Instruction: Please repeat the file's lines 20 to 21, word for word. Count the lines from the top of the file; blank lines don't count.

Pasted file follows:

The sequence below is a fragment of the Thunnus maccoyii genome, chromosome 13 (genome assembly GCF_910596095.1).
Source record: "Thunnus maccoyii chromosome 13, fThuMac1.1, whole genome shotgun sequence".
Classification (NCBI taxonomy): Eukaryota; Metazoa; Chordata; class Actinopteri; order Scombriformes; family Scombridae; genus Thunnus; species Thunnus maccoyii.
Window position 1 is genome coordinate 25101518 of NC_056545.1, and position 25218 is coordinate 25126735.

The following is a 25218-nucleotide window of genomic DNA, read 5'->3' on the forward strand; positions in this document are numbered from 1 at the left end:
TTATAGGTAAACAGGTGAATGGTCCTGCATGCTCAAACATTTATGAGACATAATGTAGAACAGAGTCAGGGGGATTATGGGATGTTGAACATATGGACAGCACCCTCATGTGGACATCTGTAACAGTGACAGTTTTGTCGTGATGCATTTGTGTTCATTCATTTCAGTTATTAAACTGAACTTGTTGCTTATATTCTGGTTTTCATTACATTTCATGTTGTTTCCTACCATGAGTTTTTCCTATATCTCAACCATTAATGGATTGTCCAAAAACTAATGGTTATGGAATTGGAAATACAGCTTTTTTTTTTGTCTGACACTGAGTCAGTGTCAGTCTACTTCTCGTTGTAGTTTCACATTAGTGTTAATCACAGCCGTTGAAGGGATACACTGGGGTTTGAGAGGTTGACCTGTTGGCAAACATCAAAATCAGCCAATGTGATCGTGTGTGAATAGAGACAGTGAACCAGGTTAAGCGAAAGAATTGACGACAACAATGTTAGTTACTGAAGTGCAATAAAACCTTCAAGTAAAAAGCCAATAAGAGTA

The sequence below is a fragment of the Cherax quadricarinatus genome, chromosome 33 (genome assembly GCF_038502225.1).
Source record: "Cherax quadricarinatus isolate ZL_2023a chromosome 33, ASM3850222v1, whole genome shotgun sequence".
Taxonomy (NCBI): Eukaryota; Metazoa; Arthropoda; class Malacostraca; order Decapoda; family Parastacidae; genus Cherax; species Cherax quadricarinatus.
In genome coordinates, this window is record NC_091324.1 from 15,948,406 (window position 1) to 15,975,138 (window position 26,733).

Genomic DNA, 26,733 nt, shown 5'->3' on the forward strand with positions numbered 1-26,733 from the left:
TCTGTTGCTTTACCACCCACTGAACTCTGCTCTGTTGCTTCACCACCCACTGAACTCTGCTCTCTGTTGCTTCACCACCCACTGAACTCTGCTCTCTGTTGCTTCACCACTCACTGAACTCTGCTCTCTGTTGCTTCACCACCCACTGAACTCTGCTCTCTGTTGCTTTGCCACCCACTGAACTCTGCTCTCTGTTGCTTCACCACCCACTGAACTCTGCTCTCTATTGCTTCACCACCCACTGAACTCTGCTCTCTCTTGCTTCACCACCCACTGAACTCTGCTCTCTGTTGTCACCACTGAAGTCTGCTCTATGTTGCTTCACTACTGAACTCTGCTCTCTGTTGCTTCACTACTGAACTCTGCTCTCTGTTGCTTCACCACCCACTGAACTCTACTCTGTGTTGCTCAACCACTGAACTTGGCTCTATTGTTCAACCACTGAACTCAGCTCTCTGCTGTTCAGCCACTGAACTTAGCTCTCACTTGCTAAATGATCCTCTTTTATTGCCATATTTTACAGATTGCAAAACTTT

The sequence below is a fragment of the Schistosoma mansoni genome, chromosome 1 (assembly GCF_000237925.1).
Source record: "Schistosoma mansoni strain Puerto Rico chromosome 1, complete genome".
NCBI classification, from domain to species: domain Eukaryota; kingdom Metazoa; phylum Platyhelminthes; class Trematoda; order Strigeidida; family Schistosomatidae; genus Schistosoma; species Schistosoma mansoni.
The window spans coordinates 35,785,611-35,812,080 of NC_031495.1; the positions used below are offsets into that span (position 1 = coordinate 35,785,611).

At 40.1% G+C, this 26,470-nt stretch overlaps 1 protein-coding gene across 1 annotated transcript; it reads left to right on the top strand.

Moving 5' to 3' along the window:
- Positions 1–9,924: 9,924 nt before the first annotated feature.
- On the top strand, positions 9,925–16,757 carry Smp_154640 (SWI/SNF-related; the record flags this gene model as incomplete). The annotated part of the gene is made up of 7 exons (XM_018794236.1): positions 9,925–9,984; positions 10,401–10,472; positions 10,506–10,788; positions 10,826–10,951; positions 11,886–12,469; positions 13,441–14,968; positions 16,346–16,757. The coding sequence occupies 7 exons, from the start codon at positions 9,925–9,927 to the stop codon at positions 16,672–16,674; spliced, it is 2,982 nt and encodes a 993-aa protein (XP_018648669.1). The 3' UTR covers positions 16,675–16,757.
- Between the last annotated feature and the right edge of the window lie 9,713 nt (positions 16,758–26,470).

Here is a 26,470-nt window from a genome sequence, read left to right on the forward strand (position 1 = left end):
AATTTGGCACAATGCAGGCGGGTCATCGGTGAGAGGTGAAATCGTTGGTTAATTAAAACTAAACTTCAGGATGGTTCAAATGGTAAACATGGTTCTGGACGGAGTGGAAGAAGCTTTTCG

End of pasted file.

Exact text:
- On the top strand, positions 9,925–16,757 carry Smp_154640 (SWI/SNF-related; the record flags this gene model as incomplete). The annotated part of the gene is made up of 7 exons (XM_018794236.1): positions 9,925–9,984; positions 10,401–10,472; positions 10,506–10,788; positions 10,826–10,951; positions 11,886–12,469; positions 13,441–14,968; positions 16,346–16,757. The coding sequence occupies 7 exons, from the start codon at positions 9,925–9,927 to the stop codon at positions 16,672–16,674; spliced, it is 2,982 nt and encodes a 993-aa protein (XP_018648669.1). The 3' UTR covers positions 16,675–16,757.
- Between the last annotated feature and the right edge of the window lie 9,713 nt (positions 16,758–26,470).